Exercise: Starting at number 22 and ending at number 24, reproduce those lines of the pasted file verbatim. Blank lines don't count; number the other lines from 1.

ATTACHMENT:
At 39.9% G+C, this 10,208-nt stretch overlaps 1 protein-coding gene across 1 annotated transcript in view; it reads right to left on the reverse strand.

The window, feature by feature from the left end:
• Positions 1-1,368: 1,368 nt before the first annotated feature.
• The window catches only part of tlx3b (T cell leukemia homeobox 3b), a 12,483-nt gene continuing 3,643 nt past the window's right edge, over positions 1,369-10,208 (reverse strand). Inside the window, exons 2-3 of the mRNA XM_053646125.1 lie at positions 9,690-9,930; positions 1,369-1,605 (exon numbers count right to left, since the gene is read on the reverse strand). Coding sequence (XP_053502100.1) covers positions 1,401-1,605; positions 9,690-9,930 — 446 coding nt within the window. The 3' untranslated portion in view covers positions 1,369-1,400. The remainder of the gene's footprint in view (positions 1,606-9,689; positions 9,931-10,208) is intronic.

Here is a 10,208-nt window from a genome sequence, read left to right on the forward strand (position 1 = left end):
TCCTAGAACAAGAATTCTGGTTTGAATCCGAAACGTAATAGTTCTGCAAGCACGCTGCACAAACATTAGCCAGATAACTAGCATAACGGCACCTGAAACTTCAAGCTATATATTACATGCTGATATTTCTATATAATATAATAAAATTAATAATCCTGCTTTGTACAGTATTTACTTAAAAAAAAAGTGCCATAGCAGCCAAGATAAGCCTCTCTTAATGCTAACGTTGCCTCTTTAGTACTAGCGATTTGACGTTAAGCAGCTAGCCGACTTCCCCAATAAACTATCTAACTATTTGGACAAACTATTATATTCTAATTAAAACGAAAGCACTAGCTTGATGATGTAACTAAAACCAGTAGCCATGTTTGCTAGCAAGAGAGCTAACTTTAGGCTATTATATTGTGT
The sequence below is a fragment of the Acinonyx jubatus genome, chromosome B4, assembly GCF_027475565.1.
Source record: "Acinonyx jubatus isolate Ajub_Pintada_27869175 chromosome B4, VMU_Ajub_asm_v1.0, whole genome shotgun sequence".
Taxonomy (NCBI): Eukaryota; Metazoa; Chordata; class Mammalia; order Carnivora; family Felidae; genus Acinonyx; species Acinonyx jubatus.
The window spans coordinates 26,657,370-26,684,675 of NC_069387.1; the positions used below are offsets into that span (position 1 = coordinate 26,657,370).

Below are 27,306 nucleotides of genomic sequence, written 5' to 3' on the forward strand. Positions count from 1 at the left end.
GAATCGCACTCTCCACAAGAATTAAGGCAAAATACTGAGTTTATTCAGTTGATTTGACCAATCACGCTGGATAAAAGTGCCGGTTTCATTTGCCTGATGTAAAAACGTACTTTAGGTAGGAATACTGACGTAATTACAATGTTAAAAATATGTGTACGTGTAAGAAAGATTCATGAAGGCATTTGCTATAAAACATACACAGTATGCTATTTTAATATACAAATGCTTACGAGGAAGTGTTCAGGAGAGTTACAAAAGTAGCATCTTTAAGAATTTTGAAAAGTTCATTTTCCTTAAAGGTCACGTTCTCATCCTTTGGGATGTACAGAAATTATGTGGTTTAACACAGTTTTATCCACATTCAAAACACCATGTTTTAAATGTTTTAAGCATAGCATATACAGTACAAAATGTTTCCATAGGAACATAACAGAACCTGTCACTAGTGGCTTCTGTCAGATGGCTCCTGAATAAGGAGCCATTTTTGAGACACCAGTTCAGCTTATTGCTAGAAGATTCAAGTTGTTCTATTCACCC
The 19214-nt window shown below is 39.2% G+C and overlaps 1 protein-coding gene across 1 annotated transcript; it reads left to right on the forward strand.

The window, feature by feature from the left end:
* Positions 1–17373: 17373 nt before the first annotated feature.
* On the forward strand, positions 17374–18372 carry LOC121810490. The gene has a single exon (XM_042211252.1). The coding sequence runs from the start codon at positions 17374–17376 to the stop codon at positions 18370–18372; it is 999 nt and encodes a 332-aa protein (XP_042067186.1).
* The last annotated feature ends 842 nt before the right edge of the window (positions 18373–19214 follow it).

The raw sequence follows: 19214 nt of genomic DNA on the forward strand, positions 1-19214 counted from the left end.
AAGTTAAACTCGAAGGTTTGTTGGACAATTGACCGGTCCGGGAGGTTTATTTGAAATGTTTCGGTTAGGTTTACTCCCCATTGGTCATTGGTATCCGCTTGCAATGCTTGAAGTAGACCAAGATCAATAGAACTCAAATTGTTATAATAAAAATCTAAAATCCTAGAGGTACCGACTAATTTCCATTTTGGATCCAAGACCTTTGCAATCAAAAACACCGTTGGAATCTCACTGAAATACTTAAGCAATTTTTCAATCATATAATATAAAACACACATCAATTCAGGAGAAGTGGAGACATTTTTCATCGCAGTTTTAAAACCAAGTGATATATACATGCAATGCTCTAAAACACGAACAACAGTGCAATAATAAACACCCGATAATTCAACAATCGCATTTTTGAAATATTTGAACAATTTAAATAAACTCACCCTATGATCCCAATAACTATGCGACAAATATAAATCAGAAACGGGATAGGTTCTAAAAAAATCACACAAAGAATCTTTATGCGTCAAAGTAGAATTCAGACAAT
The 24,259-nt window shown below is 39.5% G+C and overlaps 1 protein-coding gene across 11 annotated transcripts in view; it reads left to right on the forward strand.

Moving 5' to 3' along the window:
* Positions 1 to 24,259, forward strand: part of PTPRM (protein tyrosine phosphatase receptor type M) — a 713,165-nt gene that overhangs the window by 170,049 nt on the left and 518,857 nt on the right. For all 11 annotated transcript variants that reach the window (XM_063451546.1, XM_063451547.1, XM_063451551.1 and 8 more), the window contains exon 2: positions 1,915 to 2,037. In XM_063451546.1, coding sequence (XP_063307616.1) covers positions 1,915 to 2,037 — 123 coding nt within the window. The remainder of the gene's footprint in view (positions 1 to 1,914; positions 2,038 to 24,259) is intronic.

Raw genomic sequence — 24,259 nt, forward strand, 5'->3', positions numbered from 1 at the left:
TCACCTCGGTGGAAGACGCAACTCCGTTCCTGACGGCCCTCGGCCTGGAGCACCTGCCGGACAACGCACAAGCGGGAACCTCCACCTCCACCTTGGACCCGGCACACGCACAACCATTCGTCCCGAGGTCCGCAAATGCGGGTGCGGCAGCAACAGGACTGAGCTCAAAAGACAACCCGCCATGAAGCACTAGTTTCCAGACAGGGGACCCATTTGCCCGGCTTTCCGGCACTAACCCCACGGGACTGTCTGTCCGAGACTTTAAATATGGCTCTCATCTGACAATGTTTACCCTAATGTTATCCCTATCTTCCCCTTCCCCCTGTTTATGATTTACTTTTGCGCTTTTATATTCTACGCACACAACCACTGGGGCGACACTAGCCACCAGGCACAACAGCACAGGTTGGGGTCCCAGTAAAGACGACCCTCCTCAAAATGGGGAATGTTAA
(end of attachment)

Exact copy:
* Positions 1 to 24,259, forward strand: part of PTPRM (protein tyrosine phosphatase receptor type M) — a 713,165-nt gene that overhangs the window by 170,049 nt on the left and 518,857 nt on the right. For all 11 annotated transcript variants that reach the window (XM_063451546.1, XM_063451547.1, XM_063451551.1 and 8 more), the window contains exon 2: positions 1,915 to 2,037. In XM_063451546.1, coding sequence (XP_063307616.1) covers positions 1,915 to 2,037 — 123 coding nt within the window. The remainder of the gene's footprint in view (positions 1 to 1,914; positions 2,038 to 24,259) is intronic.

Raw genomic sequence — 24,259 nt, forward strand, 5'->3', positions numbered from 1 at the left:
TCACCTCGGTGGAAGACGCAACTCCGTTCCTGACGGCCCTCGGCCTGGAGCACCTGCCGGACAACGCACAAGCGGGAACCTCCACCTCCACCTTGGACCCGGCACACGCACAACCATTCGTCCCGAGGTCCGCAAATGCGGGTGCGGCAGCAACAGGACTGAGCTCAAAAGACAACCCGCCATGAAGCACTAGTTTCCAGACAGGGGACCCATTTGCCCGGCTTTCCGGCACTAACCCCACGGGACTGTCTGTCCGAGACTTTAAATATGGCTCTCATCTGACAATGTTTACCCTAATGTTATCCCTATCTTCCCCTTCCCCCTGTTTATGATTTACTTTTGCGCTTTTATATTCTACGCACACAACCACTGGGGCGACACTAGCCACCAGGCACAACAGCACAGGTTGGGGTCCCAGTAAAGACGACCCTCCTCAAAATGGGGAATGTTAA